The ketogenic diet is receiving a lot of press lately. There are a myriad of unfounded and unwarranted criticisms of the diet, which, when you look at 1) the actual research that isn’t funded by grain companies and 2) use your common sense, you see are just great news stories and nothing more.
Eating a ketogenic diet while pregnant or breastfeeding is also one of those hot topics.
In the article below we will be looking at keto and breastfeeding, is doing the ketogenic diet while breastfeeding safe?
Babies and Ketosis
Ketosis is a natural state for humans (and many other animals, like dogs and cats). Ketosis is where your body is using fat as fuel, and a by product of this is that your body makes ketone bodies. These ketones can then fuel your brain much more effectively than glucose can (3).
There is only one cell in your body that can ONLY run on glucose and that is the red blood cells. Luckily our bodies have a perfect system of creating glucose called gluconeogenisis. It is more than capable of making enough glucose to fuel the red blood cells.
What does the research say about Keto and Breastfeeding?
Breastfed babies get a diet of human milk which contains (on average) 0.8% to 0.9% protein, 4.5% fat, 7.1% carbohydrates, and 0.2% minerals (4). Which when you take all the liquid out leaves quite a high fat diet.
Women that eat a low carb, high fat diet have a higher fat content milk, with a higher calorie count (6).
This study showed that:
- Neither diet had an effect on milk lactose or protein concentration.
- Milk fat concentration and the energy content of milk were higher during the LCHF diet than the HCLF diet.
- Regardless of the diet, daily breast milk production volume and daily infant breast milk intake remained the same.
- Women used/burned/fed the baby more calories on the LCHF diet than during the HCLF diet.
So in normal terms, a women following a low carb-high fat diet can lose more weight without affecting her breastmilk supply or the energy intake of her baby when compared to a “standard” higher carbohydrate diet.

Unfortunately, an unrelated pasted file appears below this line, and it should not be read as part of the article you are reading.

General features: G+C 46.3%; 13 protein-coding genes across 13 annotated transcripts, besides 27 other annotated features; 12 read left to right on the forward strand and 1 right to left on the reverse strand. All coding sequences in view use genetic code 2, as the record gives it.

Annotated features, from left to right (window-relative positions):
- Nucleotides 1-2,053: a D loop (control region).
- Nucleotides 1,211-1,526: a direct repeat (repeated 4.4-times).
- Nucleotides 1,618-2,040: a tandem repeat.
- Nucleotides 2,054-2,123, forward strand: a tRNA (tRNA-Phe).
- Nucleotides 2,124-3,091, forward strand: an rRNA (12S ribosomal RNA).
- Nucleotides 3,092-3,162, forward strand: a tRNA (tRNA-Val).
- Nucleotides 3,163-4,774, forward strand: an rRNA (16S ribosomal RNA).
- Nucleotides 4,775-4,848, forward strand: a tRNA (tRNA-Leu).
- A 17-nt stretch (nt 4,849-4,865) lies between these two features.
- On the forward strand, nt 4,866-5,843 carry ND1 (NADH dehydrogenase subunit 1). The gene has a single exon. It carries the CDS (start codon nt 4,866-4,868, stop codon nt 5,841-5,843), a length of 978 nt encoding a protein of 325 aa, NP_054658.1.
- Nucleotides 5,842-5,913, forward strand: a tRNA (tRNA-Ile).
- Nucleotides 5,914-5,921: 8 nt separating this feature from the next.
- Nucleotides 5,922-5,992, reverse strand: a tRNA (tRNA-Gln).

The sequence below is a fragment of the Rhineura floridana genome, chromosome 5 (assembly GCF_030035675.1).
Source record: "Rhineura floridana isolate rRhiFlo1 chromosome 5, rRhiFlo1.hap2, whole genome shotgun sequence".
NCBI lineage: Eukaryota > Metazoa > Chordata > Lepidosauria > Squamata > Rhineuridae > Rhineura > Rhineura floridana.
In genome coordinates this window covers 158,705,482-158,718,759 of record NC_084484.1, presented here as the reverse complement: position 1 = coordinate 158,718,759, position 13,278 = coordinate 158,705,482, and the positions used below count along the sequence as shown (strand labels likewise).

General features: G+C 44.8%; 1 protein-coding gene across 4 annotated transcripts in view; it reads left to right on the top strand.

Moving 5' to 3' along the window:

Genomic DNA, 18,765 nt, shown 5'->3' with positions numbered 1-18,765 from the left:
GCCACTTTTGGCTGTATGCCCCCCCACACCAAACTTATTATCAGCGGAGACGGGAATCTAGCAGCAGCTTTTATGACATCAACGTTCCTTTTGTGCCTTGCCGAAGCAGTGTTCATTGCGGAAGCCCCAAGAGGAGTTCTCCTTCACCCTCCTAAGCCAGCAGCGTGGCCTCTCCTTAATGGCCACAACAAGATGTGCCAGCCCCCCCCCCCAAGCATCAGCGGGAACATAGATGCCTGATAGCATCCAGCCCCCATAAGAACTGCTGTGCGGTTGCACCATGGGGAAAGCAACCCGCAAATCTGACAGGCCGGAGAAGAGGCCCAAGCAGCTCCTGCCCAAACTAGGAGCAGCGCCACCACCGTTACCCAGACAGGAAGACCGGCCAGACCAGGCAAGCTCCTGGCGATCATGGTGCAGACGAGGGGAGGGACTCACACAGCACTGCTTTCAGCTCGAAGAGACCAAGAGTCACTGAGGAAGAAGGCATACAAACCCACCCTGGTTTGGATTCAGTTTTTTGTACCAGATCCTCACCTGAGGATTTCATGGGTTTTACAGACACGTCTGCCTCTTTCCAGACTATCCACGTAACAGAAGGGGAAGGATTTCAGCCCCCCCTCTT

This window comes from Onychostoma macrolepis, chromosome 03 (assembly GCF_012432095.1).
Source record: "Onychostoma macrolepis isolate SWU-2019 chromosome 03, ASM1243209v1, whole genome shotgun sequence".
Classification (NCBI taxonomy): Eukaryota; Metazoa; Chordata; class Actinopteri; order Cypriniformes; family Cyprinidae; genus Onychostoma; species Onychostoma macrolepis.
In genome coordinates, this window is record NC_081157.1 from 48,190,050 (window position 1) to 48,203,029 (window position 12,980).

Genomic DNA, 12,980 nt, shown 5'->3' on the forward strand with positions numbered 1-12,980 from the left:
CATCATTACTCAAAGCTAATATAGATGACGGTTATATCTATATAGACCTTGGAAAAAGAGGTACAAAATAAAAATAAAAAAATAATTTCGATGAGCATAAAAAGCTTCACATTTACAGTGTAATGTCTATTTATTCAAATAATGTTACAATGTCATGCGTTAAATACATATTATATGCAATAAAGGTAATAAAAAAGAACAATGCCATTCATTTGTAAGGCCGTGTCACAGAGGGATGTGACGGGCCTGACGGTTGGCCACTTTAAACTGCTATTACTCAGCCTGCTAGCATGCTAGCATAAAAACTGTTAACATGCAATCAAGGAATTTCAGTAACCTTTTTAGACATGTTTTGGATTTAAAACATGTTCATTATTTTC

How many calories should a breastfeeding mother intake?
If you are following a “standard” American (high carb) diet it is recommended that you take in an extra 500 calories per day.
A breastfeeding mother should be getting a bare minimum of 1500-1800 calories a day to make sure that both her and baby are getting enough nutrition, without sending her body in to starvation mode.
Does a keto diet affect breastfeeding?
Yes, it increases the calorie content of your milk, and increases the fat content of your milk, without upsetting any of the other nutrients.
A nutrient rich, well formulated ketogenic diet is a great option for when you are breastfeeding.
Focus on whole foods, organic where possible, natural fats and meats. Fish, nuts and lower GI fruits are all good additions, particularly when you are breastfeeding.
Avoid the processed “keto foods” that come in packets. Generally they are not always keto for one thing, and they probably contain all sorts of extra chemicals to make them taste satisfying.
How many net carbs should I eat while breastfeeding?
Breastmilk contains lactose, which is a sugar that your body makes by using some of your glucose. To avoid blood sugar dips that are too low, try to keep your carbohydrate in take closer to 50g per day rather than the more usual keto recommendation of 20-25g.
This is easy to do by adding 2-3 additional pieces of fruit to your daily diet, on top of a more normal keto diet plan.
Can you take ketones while breastfeeding?
Taking exogenous ketones is a controversial topic. It depends why you are taking them.
Generally ketones that you drink/supplement are only beneficial for athletes that are keto adapted and need an extra energy boost before or during training.
As a dietary supplement, all they really are is additional energy. Which is not what you want to be doing if you are trying to actually lose weight.
Taking ketones when you are not keto adapted may be dangerous if you already have raised sugar levels. Ketoacidosis is a life threatening condition where (typically diabetics) have very high blood sugars as well as very high ketone levels at the same time. This puts the body in a dangerous acidic state that can lead to death.
While drinking ketones may make ketones show up on pee strips, all it is really showing is that you are peeing out the money you just paid for the ketones in the first place!
The ketones won’t harm your baby, but I would’t waste my money on buying them.
Help, my milk supply dropped on the Keto Diet
There are some women that find that when they change to a keto diet, that they experience a drop in milk supply. The first thing to check is is it really a drop in supply or is it just the 6 week breast supply change that happens to everyone.